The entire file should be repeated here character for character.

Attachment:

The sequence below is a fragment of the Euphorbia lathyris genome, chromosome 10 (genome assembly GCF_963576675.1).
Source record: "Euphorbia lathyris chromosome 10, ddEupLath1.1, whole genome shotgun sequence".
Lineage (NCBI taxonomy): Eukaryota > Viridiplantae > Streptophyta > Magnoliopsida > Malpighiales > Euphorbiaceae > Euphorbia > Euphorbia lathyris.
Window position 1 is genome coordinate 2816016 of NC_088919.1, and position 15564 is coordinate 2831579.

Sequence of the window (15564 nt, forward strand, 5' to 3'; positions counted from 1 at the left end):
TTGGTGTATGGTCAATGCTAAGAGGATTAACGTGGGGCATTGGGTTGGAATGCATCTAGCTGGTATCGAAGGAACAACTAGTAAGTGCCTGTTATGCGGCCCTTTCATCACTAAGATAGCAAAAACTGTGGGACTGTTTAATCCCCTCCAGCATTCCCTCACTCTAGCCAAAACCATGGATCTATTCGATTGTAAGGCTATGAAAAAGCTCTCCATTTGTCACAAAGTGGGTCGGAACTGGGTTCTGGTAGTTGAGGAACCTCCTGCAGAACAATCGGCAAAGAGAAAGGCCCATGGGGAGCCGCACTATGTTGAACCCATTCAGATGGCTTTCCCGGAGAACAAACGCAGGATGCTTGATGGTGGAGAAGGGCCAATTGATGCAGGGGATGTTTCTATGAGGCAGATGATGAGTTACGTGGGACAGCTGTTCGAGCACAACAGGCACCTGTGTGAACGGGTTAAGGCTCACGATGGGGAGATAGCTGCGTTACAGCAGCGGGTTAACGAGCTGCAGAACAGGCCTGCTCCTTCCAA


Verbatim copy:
The sequence below is a fragment of the Euphorbia lathyris genome, chromosome 10 (genome assembly GCF_963576675.1).
Source record: "Euphorbia lathyris chromosome 10, ddEupLath1.1, whole genome shotgun sequence".
Lineage (NCBI taxonomy): Eukaryota > Viridiplantae > Streptophyta > Magnoliopsida > Malpighiales > Euphorbiaceae > Euphorbia > Euphorbia lathyris.
Window position 1 is genome coordinate 2816016 of NC_088919.1, and position 15564 is coordinate 2831579.

Sequence of the window (15564 nt, forward strand, 5' to 3'; positions counted from 1 at the left end):
TTGGTGTATGGTCAATGCTAAGAGGATTAACGTGGGGCATTGGGTTGGAATGCATCTAGCTGGTATCGAAGGAACAACTAGTAAGTGCCTGTTATGCGGCCCTTTCATCACTAAGATAGCAAAAACTGTGGGACTGTTTAATCCCCTCCAGCATTCCCTCACTCTAGCCAAAACCATGGATCTATTCGATTGTAAGGCTATGAAAAAGCTCTCCATTTGTCACAAAGTGGGTCGGAACTGGGTTCTGGTAGTTGAGGAACCTCCTGCAGAACAATCGGCAAAGAGAAAGGCCCATGGGGAGCCGCACTATGTTGAACCCATTCAGATGGCTTTCCCGGAGAACAAACGCAGGATGCTTGATGGTGGAGAAGGGCCAATTGATGCAGGGGATGTTTCTATGAGGCAGATGATGAGTTACGTGGGACAGCTGTTCGAGCACAACAGGCACCTGTGTGAACGGGTTAAGGCTCACGATGGGGAGATAGCTGCGTTACAGCAGCGGGTTAACGAGCTGCAGAACAGGCCTGCTCCTTCCAA